Just as important, directors must be comfortable that the company will survive should adverse circumstances arise. Boards need to keep an eye on the company's long-term obligations, including its pension funding and off-balance-sheet financing. Let a debt burden get too big and a major problem looms if business doesn't work out according to plan. High debt reduces management's margin for error; it can hamstring efforts to grow and can magnify risks.
Are you examining measures that capture the root causes of performance?
For most businesses, accounting figures-revenue recognition, costs, inventories, and the like-are a historical aggregation of estimates. They provide little insight into how the business is executing today. Progressive boards identify the physical drivers whose permance measure you see? How do the measures compare with the competition, and how are they affected by macro factors such as changes in the economy?
Do you get bad news from management, in time and unvarnished?
Even the best of companies will stumble on occasion. Whether a key microprocessor is producing a calculation error or a flagship product is tainted in one country, the board needs to hear the bad news-promptly. Is management sharing bad news with the board? If not, why not? If bad news is shared, is management's plan to address it credible? In some cases, board members have provided sage guidance for management-to settle a lawsuit rather than fight it, for example. That can happen only if management shares the bad news.
How productive are executive sessions?
Executive sessions are a critical vehicle for directors to air their feelings, test their hypotheses, and reach a group viewpoint on items that really matter. The board can make a CEO more productive-or it can dilute the power of the CEO. Is the board coming to a consensus viewpoint on the handful of most important issues? How accurate and precise is the feedback given to the CEO? How constructive and useful is the feedback? What has been the CEO's response and follow-through?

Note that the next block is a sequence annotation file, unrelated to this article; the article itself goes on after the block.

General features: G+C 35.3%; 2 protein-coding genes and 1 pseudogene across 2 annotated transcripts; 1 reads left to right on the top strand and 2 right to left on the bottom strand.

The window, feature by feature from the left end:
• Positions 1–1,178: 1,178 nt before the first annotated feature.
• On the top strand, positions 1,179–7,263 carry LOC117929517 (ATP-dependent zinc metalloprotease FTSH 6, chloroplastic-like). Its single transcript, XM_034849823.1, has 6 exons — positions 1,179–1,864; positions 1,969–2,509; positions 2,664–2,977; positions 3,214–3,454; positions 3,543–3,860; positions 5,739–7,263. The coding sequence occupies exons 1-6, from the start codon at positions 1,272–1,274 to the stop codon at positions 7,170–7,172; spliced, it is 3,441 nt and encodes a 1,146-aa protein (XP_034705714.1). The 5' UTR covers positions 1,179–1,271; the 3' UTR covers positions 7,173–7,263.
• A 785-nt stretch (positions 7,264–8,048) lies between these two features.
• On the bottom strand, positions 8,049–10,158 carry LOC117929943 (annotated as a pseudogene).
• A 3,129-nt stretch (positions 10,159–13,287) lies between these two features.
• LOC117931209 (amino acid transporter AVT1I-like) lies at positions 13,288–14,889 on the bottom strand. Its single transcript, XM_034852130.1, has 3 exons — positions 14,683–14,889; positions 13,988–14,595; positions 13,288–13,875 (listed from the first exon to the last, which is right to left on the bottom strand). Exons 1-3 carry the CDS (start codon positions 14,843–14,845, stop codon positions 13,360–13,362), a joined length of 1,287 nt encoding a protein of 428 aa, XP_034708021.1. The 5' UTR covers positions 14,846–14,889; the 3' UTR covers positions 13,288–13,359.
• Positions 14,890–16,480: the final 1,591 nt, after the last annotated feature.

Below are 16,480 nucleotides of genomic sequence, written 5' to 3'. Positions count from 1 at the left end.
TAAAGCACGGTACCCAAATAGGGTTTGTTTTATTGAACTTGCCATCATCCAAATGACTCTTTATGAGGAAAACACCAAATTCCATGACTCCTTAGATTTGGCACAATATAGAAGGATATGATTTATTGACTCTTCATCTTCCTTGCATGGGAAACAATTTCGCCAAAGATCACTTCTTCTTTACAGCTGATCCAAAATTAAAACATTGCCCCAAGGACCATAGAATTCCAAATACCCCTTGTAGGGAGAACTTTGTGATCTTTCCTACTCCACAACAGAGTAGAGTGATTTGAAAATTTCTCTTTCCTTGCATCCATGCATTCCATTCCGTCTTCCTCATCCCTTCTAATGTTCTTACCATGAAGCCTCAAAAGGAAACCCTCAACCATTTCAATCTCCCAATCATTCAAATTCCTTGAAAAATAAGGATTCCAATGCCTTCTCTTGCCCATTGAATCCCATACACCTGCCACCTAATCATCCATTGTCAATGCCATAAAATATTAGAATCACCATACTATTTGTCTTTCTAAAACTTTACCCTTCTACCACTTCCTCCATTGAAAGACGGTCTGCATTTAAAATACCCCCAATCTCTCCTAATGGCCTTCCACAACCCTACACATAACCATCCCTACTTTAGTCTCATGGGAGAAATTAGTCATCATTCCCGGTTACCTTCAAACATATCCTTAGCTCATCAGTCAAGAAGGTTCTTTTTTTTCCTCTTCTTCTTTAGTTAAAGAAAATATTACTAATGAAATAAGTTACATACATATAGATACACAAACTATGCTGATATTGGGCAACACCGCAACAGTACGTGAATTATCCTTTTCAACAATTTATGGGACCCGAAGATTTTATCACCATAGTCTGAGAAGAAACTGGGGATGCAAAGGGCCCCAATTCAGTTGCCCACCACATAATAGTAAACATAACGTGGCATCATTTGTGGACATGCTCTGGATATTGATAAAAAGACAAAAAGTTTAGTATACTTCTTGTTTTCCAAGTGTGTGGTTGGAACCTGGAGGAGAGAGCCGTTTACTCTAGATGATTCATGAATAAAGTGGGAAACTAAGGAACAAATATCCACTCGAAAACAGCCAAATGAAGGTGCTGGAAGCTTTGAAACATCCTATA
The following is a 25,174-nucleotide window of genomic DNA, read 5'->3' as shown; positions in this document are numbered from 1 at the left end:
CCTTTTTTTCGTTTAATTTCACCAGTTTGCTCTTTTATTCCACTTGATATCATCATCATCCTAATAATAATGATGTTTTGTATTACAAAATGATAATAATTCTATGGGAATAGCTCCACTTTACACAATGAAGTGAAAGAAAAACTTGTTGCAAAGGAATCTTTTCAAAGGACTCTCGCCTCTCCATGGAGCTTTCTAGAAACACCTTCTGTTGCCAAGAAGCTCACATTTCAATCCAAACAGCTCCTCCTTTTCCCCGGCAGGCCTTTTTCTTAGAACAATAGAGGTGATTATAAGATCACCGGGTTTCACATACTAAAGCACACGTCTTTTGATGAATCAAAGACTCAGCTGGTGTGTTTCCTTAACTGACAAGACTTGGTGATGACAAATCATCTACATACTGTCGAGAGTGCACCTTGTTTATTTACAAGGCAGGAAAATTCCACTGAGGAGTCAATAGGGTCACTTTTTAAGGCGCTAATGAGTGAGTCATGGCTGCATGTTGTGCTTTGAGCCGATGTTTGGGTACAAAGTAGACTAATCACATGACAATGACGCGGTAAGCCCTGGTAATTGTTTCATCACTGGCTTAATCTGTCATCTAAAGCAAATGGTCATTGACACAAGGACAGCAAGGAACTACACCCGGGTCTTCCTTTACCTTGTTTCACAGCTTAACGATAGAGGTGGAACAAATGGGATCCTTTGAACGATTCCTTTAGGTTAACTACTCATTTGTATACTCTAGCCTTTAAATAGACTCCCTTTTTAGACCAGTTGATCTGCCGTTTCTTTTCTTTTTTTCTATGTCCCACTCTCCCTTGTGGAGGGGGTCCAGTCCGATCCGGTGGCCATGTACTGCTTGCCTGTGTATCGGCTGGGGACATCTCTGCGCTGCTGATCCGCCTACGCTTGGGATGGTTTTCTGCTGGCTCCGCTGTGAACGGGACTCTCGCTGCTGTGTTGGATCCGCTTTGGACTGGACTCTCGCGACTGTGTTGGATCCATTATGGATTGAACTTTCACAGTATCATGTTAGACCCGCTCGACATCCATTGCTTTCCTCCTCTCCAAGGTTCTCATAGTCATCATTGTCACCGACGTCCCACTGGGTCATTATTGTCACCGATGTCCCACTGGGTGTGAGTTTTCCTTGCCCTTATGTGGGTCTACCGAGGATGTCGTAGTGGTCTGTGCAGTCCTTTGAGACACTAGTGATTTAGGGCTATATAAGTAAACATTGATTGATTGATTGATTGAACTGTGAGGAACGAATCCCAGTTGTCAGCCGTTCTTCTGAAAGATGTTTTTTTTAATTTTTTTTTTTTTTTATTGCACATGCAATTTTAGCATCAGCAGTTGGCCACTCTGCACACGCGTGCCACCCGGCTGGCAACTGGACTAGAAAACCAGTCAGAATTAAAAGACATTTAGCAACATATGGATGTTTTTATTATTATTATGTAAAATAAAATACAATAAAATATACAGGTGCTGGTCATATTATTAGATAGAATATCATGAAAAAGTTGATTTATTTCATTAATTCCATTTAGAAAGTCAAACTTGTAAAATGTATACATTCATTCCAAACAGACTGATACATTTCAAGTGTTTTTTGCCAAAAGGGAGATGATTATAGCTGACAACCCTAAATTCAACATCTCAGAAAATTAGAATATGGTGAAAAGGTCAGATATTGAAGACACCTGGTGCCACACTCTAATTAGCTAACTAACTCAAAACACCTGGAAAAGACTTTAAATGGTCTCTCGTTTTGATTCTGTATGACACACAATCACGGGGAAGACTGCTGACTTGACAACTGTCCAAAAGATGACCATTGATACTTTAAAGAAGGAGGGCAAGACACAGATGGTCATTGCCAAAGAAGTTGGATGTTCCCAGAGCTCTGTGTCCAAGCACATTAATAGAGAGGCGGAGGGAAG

In pondering the 10 questions, a director who is not completely comfortable with the answers should bring up anything that troubles him in executive session. The board might want to raise the importance of a given issue on the agenda and increase the depth of dialogue on the topic.
Once these 10 questions have been answered, and the answers have been discussed within the board, they should be directed to management as well. The process of interacting with management over the answers can be illuminating. Discussion on these issues isn't done merely to hear management's answers. Directors should unmask the assumptions behind the answers, and listen to how those answers are delivered. The process need not-and should not-feel like an interrogation; the gotcha approach is unproductive. What is needed is a conversation-an unscripted exchange conducted in plain language.
If that engagement feels stilted, if questions are dismissed or glossed over with platitudes, or if management responds with slick charts and graphs that skirt the tough issues, a director must press on to really understand how the company is performing.
The fact that directors are raising these questions signals to management what the board believes is important. Just asking them is a good way to get the company's top managers focused on the right issues-even if they don't have the right answers just yet.
About the Author
Ram Charan, a former Harvard Business School professor and the author of several popular books on management, is a consultant to companies ranging from GE to DuPont. This article is excerpted with the permission of the publisher, Jossey-Bass, a Wiley company, from Charan's new book, Boards That Deliver: Advocating Corporate Governance From Compliance to Competitive Advantage.
Copyright ©2005 by John Wiley & Sons.
AcknowledgmentReprinted with permission.